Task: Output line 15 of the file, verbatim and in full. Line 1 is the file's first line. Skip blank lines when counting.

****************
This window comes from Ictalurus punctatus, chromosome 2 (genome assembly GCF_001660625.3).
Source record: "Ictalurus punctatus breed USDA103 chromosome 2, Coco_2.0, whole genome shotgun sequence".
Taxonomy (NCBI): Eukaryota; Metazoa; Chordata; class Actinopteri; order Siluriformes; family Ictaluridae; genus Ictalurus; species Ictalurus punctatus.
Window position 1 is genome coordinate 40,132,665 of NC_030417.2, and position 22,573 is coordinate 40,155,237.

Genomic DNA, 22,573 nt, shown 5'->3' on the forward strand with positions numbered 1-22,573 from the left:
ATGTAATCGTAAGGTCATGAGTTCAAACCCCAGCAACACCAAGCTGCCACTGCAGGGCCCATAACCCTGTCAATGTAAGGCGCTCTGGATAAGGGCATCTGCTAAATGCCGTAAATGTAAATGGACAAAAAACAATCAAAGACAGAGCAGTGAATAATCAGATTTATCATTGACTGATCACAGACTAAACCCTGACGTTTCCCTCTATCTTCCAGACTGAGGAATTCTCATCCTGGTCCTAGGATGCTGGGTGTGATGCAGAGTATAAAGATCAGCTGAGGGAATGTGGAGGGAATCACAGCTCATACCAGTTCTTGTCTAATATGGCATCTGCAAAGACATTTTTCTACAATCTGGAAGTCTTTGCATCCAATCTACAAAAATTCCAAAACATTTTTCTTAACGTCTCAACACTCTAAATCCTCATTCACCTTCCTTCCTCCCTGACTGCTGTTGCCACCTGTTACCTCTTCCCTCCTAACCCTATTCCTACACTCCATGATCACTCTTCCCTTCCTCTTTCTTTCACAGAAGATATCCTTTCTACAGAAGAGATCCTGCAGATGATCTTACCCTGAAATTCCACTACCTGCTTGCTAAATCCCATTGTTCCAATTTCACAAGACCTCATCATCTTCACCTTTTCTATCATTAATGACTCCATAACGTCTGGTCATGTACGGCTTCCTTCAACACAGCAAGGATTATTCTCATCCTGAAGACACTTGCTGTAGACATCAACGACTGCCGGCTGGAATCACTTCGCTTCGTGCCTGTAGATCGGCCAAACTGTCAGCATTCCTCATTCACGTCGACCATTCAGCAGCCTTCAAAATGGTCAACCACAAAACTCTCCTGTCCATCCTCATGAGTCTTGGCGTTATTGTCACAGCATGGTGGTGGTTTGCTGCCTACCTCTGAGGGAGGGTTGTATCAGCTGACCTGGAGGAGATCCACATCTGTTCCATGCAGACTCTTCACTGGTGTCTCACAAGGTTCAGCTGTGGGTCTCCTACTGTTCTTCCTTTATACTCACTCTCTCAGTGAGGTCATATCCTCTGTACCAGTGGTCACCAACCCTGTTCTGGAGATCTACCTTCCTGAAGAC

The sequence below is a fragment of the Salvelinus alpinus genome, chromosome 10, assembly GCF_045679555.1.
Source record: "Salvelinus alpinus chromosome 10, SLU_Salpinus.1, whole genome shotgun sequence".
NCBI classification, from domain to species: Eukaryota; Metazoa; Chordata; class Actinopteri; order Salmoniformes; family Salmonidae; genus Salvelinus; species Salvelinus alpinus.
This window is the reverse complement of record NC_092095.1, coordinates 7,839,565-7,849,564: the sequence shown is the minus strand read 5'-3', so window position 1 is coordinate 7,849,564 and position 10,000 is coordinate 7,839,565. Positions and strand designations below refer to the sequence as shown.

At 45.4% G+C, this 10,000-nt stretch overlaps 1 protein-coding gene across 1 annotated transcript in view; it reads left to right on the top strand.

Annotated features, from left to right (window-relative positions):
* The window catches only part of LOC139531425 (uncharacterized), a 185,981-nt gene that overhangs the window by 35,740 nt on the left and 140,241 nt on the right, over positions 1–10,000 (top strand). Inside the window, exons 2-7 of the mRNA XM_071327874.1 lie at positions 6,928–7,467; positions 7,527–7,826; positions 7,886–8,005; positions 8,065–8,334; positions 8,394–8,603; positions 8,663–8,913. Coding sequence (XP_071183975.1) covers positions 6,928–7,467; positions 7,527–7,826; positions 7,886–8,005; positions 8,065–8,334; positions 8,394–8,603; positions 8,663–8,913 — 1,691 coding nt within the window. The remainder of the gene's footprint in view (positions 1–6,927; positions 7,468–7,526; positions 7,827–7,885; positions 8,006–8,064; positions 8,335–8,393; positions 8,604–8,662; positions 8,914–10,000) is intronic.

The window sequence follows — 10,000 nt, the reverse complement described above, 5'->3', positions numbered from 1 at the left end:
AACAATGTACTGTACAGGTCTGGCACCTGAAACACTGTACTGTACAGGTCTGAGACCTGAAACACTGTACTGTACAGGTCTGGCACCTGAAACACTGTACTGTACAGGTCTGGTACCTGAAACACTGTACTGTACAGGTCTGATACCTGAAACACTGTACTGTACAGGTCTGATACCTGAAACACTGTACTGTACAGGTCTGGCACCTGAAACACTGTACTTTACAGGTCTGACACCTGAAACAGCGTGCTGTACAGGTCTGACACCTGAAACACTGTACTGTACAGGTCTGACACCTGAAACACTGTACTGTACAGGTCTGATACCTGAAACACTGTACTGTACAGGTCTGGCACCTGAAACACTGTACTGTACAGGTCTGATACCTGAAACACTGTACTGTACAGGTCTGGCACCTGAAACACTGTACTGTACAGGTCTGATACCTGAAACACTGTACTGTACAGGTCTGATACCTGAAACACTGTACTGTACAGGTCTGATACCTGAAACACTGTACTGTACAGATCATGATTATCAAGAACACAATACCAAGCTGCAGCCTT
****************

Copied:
AACAATGTACTGTACAGGTCTGGCACCTGAAACACTGTACTGTACAGGTCTGAGACCTGAAACACTGTACTGTACAGGTCTGGCACCTGAAACACTGTACTGTACAGGTCTGGTACCTGAAACACTGTACTGTACAGGTCTGATACCTGAAACACTGTACTGTACAGGTCTGATACCTGAAACACTGTACTGTACAGGTCTGGCACCTGAAACACTGTACTTTACAGGTCTGACACCTGAAACAGCGTGCTGTACAGGTCTGACACCTGAAACACTGTACTGTACAGGTCTGACACCTGAAACACTGTACTGTACAGGTCTGATACCTGAAACACTGTACTGTACAGGTCTGGCACCTGAAACACTGTACTGTACAGGTCTGATACCTGAAACACTGTACTGTACAGGTCTGGCACCTGAAACACTGTACTGTACAGGTCTGATACCTGAAACACTGTACTGTACAGGTCTGATACCTGAAACACTGTACTGTACAGGTCTGATACCTGAAACACTGTACTGTACAGATCATGATTATCAAGAACACAATACCAAGCTGCAGCCTT